foxglove’s trumpet shape
flowers sweet nectar attracts…
slows hummers’ heartbeat
Common name: Orange Geiger Tree, Scarlet Cordia, Sebestena Plum Tree,, Geiger Tree, Sea Trumpet, Spanish Cordia, Ziricote, Texas Olive, Geranium tree, large-leaf geiger tree, bois râpe – French, Scharlach-Kordie –German, Sebestenenbaum – German, Sebesteira-verdadeira – Portuguese, Anacahuita – Spanish, Anaconda – Spanish, siricote blanco
Hindi: लाल लसॊड़ा Lal Lasora, Bohari
Bengali: Kamla buhal, Raktarag
Botanical name: Cordia Sebestena
Family: Boraginaceae (Forget-me-not family)
Subfamily: Cordioideae, Cordiaceae Ehretiaceae
Species: C. sebestena
Cordia sebestena is a species of flowering plant in the borage family, Boraginaceae, that is native to the American tropics. and is cultivated in Southeastern U.S.A.: Florida, Southern Mexico – Quintana Roo, Yucatan, Caribbean: Bahamas; Cuba; Dominican Republic; Haiti; Jamaica, Mesoamerica: Belize; Honduras; Panama, India and many tropical and subtropical countries of the world. Geiger Tree (after Key West wrecker John Geiger) in Florida.
Scarlet cordia is a small shapely tree which grows up to be 25 feet tall and as wide. It is native to the northern coast of South America. This plant, on account of its large tubular scarlet flowers, is one of the most beautiful of the West Indian trees. This dense, rounded, evergreen native tree grows slowly to a height of 25 feet with an equal spread and can develop a trunk 12 inches thick. The large, seven-inch-long, stiff, dark green leaves are rough and hairy, feeling much like sandpaper. Appearing throughout the year, but especially in spring and summer, are dark orange, two-inch-wide flowers which appear in clusters at branch tips. The splendid flowers are followed by one to two-inch-long, pear-shaped fruits, which have a pleasant fragrance but are not particularly tasty.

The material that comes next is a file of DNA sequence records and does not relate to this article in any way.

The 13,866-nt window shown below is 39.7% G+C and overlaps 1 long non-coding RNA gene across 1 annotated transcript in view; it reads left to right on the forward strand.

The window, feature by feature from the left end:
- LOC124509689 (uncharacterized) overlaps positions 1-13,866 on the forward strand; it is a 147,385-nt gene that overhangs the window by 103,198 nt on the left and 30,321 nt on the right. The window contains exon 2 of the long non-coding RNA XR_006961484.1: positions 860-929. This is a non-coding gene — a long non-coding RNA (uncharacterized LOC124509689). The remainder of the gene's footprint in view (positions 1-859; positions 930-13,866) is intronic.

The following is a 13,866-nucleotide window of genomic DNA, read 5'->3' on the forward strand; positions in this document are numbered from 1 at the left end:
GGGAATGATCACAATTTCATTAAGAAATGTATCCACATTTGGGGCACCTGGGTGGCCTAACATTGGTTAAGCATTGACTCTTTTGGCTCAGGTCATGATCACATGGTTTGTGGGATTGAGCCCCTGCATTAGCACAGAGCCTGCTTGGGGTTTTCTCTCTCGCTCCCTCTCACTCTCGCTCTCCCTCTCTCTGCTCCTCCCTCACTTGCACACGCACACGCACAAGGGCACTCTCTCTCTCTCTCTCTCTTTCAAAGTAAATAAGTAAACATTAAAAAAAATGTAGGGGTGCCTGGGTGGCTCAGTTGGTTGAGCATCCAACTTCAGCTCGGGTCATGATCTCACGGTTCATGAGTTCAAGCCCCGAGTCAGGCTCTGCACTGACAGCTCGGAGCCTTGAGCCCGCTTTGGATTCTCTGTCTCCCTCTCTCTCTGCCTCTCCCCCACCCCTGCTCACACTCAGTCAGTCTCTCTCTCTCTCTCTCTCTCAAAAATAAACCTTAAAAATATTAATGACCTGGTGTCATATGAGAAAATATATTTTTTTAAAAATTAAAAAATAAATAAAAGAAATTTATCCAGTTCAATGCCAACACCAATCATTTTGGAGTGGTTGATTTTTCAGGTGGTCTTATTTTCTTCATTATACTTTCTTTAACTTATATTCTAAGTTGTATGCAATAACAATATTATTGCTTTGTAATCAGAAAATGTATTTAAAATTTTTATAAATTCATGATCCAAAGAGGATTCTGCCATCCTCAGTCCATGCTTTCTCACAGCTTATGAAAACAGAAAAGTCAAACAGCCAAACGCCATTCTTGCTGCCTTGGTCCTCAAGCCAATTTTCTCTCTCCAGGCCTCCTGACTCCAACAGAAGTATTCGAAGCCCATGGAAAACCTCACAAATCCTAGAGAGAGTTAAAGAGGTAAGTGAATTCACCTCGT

Cordia (which means late) was named for father and son German botanists/pharmacists/physicians Euricius Cordus (1486-1535) and Valarius Cordus (1515-1544.) Euricius (Heinrich in German) was a professor and the 13th son of a farmer named Urban Solden. As number 13 little Heinrich was called the “late one” or in Latin Cordu. He kept the name as a last name when he Latinized his name as many educated people of that age did, going from Heinrich Urban Solden to Euricius Codus. His son, Valarius Codus, died at 29 of malaria while in Rome but had already established himself as a intellectual heavyweight of his age. His posthumous publications bolstered his reputation even more. Sebestena if from Sebesten, a name given to a related tree with similar fruit.
Cordia sebestena is widely planted throughout the tropics and subtropics as an ornamental plant in gardens because of its flowers. It has dark green, oval shaped leaves, and grows oval shaped fruits that are edible, but not flavorful. Cordia sebestena tolerates drought but not frost.
Flower color: orange
Flower characteristics: very showy
Fruit shape: oval
Fruit length: 1 to 3 inches
Fruit covering: dry or hard
Fruit color: white/gray, green
Fruit characteristics: does not attract wildlife; showy; fruit, leaves a litter problem.